Transplant Techniques
Feng shui direction
Southwest
The yellow avens plant bodes well in a southwest-facing direction. This is due to its yellow color, which in Feng Shui is associated with Earth element, a natural fit for the Southwest. However, every site and plant’s reaction to the environment can vary widely, thus Feng Shui guidelines are for reference only.
Fengshui Details
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New york aster
New york aster
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Melampodium
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Cape jasmine
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Golden pothos
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More Info
Distribution
Care FAQ
More About How-Tos
Related Plants
Yellow avens
Yellow avens
Yellow avens
Yellow avens
Yellow avens
Yellow avens
Yellow avens
Geum aleppicum
This wildflower blooms across the US and Canada in woodlands, meadows, and lake shores. Its root smells like clove and is a traditional medicine among some indigenous peoples. Some European traditions suggested that the yellow avens could ward off the devil. The leaves are edible.
Planting Time
Planting Time
Fall, Winter
plant_info

Key Facts About Yellow avens

Attributes of Yellow avens

Lifespan
Perennial
Plant Type
Herb
Planting Time
Fall, Winter
Bloom Time
Summer, Early fall
Harvest Time
Mid summer, Late summer, Early fall, Mid fall
Plant Height
51 cm to 1.02 m
Leaf Color
Green
Flower Size
2 cm
Flower Color
Yellow
Fruit Color
Green
Leaf type
Evergreen
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Symbolism

Exorcism, Purification, Love

Scientific Classification of Yellow avens

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distribution

Distribution of Yellow avens

Habitat of Yellow avens

Thickets and grassy places in lowland and low mountains
Northern Hemisphere
South Hemisphere

Distribution Map of Yellow avens

distribution map
Native
Cultivated
Invasive
Potentially invasive
Exotic
No species reported
question

Questions About Yellow avens

Watering Watering Watering
Sunlight Sunlight Sunlight
What is the best way to water my Yellow avens?
more
What should I do if I water my Yellow avens too much or too little?
more
How often should I water my Yellow avens?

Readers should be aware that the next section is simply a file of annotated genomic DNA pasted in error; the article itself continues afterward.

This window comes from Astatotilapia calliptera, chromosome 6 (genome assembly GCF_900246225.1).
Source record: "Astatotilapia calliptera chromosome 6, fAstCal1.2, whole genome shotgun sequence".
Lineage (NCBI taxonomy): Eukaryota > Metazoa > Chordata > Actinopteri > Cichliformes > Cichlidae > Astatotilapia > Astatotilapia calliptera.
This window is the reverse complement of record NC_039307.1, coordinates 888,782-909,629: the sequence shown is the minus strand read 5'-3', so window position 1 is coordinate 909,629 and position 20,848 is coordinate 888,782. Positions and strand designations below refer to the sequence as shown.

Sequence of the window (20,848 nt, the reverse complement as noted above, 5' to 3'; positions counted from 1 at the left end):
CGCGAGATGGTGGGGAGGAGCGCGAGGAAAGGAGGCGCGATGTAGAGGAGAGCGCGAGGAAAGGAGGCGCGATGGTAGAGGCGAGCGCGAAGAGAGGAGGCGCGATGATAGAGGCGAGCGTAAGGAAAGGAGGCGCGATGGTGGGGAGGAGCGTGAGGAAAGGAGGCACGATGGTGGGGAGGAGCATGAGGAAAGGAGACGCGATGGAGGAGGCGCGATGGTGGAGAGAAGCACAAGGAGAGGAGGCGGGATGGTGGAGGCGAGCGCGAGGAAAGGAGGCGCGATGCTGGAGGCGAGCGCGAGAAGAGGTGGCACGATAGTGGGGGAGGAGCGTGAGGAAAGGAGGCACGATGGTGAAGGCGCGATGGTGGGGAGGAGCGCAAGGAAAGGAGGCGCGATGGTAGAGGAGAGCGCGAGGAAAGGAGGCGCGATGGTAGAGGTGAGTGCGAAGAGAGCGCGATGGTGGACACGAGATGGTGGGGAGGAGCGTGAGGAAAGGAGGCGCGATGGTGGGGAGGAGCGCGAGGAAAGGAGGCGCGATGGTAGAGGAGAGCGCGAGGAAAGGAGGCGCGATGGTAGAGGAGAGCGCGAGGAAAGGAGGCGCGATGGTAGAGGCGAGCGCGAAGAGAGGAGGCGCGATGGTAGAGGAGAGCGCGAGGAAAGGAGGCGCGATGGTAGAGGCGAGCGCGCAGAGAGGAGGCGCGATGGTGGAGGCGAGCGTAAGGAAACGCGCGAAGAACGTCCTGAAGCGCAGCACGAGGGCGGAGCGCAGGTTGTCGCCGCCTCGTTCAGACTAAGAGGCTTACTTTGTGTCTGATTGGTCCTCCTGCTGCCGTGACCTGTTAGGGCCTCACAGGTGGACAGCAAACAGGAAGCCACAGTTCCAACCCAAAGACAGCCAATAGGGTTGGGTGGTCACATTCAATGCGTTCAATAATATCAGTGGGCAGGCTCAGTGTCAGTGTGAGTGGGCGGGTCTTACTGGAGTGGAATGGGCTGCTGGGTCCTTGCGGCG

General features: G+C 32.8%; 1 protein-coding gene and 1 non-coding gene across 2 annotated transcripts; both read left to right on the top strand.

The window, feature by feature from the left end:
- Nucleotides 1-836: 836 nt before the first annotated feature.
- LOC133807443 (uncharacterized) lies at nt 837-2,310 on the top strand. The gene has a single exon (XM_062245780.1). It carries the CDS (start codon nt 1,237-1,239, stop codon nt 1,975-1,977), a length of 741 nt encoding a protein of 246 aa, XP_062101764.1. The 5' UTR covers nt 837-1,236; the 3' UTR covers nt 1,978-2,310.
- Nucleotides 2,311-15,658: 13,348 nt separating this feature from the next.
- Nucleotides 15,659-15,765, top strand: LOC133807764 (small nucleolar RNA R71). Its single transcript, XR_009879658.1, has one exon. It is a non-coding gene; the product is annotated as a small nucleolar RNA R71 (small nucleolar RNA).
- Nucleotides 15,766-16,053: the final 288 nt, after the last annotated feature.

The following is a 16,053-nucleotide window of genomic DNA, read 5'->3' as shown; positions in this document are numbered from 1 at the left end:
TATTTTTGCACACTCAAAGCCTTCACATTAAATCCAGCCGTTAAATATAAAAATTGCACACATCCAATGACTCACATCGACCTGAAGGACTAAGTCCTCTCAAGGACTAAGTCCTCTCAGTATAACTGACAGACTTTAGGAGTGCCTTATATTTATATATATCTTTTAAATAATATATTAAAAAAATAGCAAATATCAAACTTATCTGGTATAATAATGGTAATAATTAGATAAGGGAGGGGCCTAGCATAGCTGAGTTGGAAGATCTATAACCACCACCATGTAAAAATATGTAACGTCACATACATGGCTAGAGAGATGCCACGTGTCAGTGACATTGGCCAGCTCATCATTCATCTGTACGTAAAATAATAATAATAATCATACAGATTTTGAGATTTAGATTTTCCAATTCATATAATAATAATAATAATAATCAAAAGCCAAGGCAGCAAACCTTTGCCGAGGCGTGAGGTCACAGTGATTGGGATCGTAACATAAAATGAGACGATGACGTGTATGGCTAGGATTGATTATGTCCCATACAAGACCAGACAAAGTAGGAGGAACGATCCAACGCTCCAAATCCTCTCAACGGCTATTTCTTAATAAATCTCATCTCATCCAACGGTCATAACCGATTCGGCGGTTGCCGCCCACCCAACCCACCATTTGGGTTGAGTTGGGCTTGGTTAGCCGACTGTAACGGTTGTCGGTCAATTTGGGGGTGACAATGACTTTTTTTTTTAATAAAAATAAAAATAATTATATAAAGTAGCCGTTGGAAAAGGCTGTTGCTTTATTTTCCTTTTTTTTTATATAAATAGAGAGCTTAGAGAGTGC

more
How much water does my Yellow avens need?
more
How should I water my Yellow avens at different growth stages?
more
How should I water my Yellow avens through the seasons?
more
What's the difference between watering my Yellow avens indoors and outdoors?
more
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Keep your plants happy and healthy with our guide to watering, lighting, feeding and more.
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care_scenes

More Info on Yellow Avens Growth and Care

Basic Care Guide
Explore More
plant_info

Plants Related to Yellow avens

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80+ scholars in botany and gardening
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Lighting
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Indoor
Indoor
Outdoor
Choose a site here for personalized care tips.
Requirements
Full sun
Ideal
Above 6 hours sunlight
Partial sun
Tolerance
About 3-6 hours sunlight
Watch how sunlight gracefully moves through your garden, and choose spots that provide the perfect balance of light and shade for your plants, ensuring their happiness.
Essentials
Yellow avens thrives best under copious amounts of sun exposure, although it manages to accommodate moderate sunlight too. Originating in environments bathed in abundant sunshine, the plant's health and growth are dependent on this lighting condition. Both excessive and inadequate light can potentially affect its wellbeing negatively.
Preferred
Tolerable
Unsuitable
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Artificial lighting
Indoor plants require adequate lighting for optimal growth. When natural sunlight is insufficient, particularly in winter or in less sunny spaces, artificial lights offer a vital solution, promoting faster, healthier growth.